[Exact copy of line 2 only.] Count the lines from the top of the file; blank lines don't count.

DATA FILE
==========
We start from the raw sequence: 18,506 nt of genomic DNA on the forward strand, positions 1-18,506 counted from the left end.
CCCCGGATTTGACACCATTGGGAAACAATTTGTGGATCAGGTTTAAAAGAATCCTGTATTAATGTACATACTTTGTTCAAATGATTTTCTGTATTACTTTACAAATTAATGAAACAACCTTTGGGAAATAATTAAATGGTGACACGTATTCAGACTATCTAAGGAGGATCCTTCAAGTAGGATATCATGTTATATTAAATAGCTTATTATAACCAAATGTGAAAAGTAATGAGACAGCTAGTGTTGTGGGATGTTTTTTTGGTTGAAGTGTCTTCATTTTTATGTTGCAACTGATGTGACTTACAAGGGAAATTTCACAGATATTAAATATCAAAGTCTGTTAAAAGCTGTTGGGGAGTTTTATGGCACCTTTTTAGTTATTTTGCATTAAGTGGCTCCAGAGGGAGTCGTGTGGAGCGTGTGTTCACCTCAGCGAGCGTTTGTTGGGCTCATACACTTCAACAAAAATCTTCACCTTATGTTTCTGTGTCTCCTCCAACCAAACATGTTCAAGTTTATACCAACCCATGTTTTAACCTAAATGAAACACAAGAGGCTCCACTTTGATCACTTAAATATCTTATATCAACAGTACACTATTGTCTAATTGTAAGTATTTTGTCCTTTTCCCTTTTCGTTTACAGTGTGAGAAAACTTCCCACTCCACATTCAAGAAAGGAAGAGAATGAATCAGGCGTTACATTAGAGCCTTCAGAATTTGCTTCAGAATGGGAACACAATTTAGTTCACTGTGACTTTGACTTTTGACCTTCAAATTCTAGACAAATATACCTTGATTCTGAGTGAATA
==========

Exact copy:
CCCCGGATTTGACACCATTGGGAAACAATTTGTGGATCAGGTTTAAAAGAATCCTGTATTAATGTACATACTTTGTTCAAATGATTTTCTGTATTACTTTACAAATTAATGAAACAACCTTTGGGAAATAATTAAATGGTGACACGTATTCAGACTATCTAAGGAGGATCCTTCAAGTAGGATATCATGTTATATTAAATAGCTTATTATAACCAAATGTGAAAAGTAATGAGACAGCTAGTGTTGTGGGATGTTTTTTTGGTTGAAGTGTCTTCATTTTTATGTTGCAACTGATGTGACTTACAAGGGAAATTTCACAGATATTAAATATCAAAGTCTGTTAAAAGCTGTTGGGGAGTTTTATGGCACCTTTTTAGTTATTTTGCATTAAGTGGCTCCAGAGGGAGTCGTGTGGAGCGTGTGTTCACCTCAGCGAGCGTTTGTTGGGCTCATACACTTCAACAAAAATCTTCACCTTATGTTTCTGTGTCTCCTCCAACCAAACATGTTCAAGTTTATACCAACCCATGTTTTAACCTAAATGAAACACAAGAGGCTCCACTTTGATCACTTAAATATCTTATATCAACAGTACACTATTGTCTAATTGTAAGTATTTTGTCCTTTTCCCTTTTCGTTTACAGTGTGAGAAAACTTCCCACTCCACATTCAAGAAAGGAAGAGAATGAATCAGGCGTTACATTAGAGCCTTCAGAATTTGCTTCAGAATGGGAACACAATTTAGTTCACTGTGACTTTGACTTTTGACCTTCAAATTCTAGACAAATATACCTTGATTCTGAGTGAATA